The combined effect of these two processes was a vast increase in economic integration in Europe which also spurred a radical increase in productivity virtually across the board.
And this naturally interacted with the advancing pace of globalisation in the overall economy, as well as with the accelerating pace of technological change.
Through a series of economic reforms, Sweden also benefited tremendously from this as stagnation and crisis forced us to reconsider old policies.
In the early 1990s, the trade share of our economy, fairly high by the standards of most nations, had only reached the level it had in 1914, before the breakdown of that first golden age of globalisation.
But since then that share has nearly doubled.
And our economic development has been better than that of many other countries.
A recent study by McKinsey showed that, since 1993, our growth has been higher than that of not only the EU15 but also the US. We have seen a very clear upward shift in the growth of productivity in our economy.
And it wasn't only us.
This happened at the same time as the "convergence machine of Europe", to use a phrase from a recent World Bank report, created vastly better opportunities for the 100 million people of the 10 former Soviet bloc countries that joined the European Union.
The new member states of the EU and the candidate countries engineered productivity increases that outstripped those of East Asia and Latin America.
Exports of goods and services in advanced and emerging Europe rose faster than world output and exceeded the growth rates of even the much- heralded BRIC economies.
And the rapid increase in integration benefited us all.
Today, Audi may be producing more cars and car parts in Hungary than in Germany, Ericsson has 25 per cent of its production in Estonia and Fiat is producing more cars in one plant in Poland than in all of its plants in Italy put together.
We have embraced integration and globalisation.
But we obviously have a problem, primarily in southern Europe.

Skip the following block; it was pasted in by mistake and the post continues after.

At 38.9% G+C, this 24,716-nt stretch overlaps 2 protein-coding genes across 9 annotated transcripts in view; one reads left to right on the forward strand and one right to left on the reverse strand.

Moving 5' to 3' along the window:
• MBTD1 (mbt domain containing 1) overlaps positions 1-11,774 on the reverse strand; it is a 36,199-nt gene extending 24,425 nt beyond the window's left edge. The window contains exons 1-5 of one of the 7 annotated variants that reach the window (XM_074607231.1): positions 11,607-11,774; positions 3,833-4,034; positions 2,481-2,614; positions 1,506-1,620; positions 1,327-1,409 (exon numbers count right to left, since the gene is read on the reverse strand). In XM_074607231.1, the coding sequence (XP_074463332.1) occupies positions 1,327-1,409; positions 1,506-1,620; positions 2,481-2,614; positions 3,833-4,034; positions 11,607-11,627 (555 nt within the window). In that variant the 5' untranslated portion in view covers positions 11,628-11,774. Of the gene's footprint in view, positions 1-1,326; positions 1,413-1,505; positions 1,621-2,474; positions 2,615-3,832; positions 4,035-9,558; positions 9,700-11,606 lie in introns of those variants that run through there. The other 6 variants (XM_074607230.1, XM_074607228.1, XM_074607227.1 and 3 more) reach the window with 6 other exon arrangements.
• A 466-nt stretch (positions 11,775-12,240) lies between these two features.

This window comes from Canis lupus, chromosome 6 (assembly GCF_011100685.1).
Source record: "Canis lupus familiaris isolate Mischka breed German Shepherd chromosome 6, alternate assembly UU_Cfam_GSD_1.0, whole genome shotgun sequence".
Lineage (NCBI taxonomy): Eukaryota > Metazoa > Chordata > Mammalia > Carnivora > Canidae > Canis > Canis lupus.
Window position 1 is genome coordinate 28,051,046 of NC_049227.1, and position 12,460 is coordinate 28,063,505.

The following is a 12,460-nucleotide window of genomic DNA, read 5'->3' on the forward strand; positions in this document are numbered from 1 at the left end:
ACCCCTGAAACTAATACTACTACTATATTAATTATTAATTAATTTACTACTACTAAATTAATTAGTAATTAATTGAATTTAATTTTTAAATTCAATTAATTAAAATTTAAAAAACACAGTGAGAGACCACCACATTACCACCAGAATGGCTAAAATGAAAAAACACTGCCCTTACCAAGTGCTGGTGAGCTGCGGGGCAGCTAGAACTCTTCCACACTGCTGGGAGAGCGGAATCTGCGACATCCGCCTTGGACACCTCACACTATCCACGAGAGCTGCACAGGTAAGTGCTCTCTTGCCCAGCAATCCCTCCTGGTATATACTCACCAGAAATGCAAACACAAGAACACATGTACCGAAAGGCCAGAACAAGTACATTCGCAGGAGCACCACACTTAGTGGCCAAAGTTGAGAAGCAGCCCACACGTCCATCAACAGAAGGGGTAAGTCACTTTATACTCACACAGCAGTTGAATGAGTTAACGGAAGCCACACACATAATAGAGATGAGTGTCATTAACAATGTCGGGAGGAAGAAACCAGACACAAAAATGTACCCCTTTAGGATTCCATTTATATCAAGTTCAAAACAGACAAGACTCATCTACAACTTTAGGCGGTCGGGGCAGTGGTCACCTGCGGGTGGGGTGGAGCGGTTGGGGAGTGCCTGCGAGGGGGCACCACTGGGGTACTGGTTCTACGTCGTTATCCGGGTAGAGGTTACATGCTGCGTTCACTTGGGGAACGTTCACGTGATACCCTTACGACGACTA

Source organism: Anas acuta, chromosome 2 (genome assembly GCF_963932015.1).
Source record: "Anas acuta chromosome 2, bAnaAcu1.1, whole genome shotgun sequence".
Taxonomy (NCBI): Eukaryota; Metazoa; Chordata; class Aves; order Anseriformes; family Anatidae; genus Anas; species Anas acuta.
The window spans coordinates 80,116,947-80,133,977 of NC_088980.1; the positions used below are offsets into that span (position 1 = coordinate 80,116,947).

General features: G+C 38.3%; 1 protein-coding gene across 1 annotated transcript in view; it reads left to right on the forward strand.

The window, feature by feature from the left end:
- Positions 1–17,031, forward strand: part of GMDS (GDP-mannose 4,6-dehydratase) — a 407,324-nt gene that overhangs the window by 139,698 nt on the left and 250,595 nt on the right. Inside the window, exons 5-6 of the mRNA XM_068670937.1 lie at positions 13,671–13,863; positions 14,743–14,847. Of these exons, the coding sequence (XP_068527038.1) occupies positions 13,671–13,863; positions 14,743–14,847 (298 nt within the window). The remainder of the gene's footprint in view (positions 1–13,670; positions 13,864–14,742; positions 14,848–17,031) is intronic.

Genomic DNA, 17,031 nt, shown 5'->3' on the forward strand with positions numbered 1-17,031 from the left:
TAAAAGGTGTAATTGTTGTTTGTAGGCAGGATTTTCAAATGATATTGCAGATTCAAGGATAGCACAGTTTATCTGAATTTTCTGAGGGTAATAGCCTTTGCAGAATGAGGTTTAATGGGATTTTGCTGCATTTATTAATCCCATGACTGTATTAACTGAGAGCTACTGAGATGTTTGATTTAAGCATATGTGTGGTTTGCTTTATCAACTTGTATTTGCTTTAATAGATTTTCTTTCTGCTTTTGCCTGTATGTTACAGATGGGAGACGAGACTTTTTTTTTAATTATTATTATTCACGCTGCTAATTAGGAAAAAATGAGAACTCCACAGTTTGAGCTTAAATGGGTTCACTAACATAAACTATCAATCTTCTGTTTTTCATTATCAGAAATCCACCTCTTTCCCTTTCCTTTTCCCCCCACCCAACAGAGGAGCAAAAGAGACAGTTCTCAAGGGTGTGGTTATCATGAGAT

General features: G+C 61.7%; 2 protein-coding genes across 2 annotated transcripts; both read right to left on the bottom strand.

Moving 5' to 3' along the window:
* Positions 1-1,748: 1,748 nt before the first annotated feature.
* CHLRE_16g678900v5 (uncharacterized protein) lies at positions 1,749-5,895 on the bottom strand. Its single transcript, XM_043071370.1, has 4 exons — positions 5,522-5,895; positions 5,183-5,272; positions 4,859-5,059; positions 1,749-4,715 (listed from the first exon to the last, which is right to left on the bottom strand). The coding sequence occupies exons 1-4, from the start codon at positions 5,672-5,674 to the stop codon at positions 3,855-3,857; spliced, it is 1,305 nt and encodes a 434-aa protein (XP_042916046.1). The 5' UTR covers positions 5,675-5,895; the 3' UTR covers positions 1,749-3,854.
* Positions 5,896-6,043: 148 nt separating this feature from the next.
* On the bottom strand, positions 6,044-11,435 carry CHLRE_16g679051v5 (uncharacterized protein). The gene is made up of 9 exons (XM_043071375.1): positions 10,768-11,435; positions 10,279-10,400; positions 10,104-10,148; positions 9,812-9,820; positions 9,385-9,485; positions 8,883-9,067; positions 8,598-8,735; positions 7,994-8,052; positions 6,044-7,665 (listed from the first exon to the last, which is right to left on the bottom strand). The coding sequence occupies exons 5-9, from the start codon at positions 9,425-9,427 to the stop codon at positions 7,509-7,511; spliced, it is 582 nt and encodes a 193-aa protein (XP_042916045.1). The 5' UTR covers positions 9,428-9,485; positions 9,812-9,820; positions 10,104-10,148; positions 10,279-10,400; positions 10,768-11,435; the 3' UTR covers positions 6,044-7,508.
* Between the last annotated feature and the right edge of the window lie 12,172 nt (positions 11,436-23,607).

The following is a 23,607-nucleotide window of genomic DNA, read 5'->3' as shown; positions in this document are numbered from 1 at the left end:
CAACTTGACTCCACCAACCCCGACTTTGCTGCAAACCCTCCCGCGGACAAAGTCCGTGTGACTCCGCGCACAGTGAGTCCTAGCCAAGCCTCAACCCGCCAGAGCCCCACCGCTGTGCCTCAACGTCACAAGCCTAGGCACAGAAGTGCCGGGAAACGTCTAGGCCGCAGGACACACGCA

While the new competitive pressures drove reforms that facilitated the exports that produced growth in northern Europe - the labour market changes in Germany are a good example of this - the southern countries relied on domestic demand with heavy emphasis on cyclical and credit- dependent non-tradable sectors.
And they failed to improve their business climate.
While this mattered less when our eastern neighbours were nearly non-existent in economic terms and China and India suffered the least business- friendly systems in the world, the situation now is, of course, fundamentally different.
And we see the result. Competitiveness declining. Debts mounting. Growth stalling. Some would doubtless argue that monetary union made things worse.
Money was available for free. Banks acted like drunks. The famous rating agencies fell asleep. I am still a believer in monetary union.
I think it's good that we have a uniform currency across the different regional economies of Sweden.
And I cannot fail to note that the most successful periods of economic growth in Europe were associated with monetary stability. First, of course, the gold standard prior to 1914.
And then the Bretton Woods system - the dollar - until it broke down in the early 70s. Their success teaches us important lessons. But so does their ultimate failure.